• Tech Tech

Company discovers mind-blowing use for discarded shrimp shells: 'A new class of material'

A two-year-old startup called TômTex ("shrimp textile" in Vietnamese) created the innovative product.

A two-year-old startup called TômTex (“shrimp textile” in Vietnamese) created the innovative product.

Photo Credit: iStock

The environmental impact of farming animals for leather is extremely high, so the fashion industry is searching for alternative materials with the same look and feel. That search has led to something its creator says could be a "new class of material" entirely: shrimp shell leather.

While cow leather produces enormous waste both in the farming stage and in the leather-making stage, as well as poisoning our waterways with livestock pollution and chemical runoffs, shrimp leather could solve problems rather than produce them. In addition to providing a viable alternative to cow leather, it could use the massive amounts of marine waste created by the fishing industries.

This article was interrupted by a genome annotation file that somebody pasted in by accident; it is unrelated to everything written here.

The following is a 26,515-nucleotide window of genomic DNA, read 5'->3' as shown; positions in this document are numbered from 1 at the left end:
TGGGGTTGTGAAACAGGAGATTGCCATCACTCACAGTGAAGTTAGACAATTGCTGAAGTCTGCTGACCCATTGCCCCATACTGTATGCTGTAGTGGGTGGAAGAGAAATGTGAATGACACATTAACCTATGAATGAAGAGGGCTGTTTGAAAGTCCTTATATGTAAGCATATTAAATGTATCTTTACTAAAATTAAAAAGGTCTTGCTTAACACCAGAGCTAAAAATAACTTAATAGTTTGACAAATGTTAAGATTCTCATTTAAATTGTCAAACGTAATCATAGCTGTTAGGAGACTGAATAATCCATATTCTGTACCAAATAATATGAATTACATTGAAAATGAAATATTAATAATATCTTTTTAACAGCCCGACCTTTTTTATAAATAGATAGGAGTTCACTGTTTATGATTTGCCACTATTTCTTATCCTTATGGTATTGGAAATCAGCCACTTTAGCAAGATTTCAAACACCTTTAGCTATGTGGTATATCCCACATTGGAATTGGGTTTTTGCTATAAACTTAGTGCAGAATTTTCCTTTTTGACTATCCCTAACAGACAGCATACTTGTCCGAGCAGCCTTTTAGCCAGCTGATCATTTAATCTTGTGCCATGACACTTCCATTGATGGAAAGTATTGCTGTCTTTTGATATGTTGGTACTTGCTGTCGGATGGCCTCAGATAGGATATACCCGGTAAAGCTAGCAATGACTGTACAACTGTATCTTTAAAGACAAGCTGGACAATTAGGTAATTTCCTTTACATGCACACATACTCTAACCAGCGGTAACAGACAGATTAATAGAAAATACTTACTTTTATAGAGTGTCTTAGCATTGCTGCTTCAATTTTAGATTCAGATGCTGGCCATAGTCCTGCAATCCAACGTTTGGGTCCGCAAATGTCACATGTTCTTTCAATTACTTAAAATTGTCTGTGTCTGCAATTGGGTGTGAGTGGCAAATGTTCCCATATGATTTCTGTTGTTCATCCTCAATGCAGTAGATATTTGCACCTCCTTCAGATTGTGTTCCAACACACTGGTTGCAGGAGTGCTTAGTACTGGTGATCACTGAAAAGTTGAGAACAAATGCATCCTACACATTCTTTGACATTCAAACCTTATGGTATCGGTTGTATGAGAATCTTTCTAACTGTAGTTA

A two-year-old startup called TômTex ("shrimp textile" in Vietnamese) created the innovative product. Based in Brooklyn, New York, the company was founded by textile researcher and designer Uyen Tran.

Tran and her team have already developed the process for making TômTex, primarily out of shrimp shells, mushroom waste, and other biomaterials. Now, they are looking to scale their operation. Challenges ahead include making sure the material is durable over time and finding ways to source the non–shrimp shell ingredients.

For now, the limited production ability means TômTex is reserved for high fashion brands looking to explore alternative materials. Recently, designer Peter Do used their shrimp leather for an outfit that was on display on the runway at New York Fashion Week.

Other leather alternatives include materials made out of cork, apple pulp, and coconuts. One company has made significant progress in making a type of faux leather out of cacti.

However, many of the "vegan leathers" or "pleather" products on the market are made with plastics and fossil fuel–based resins, meaning they are simply environmentally harmful in different ways from traditional leather.

TômTex could change that, though — it is made completely with biomaterials, and Tran told Bloomberg that it could even be composted.

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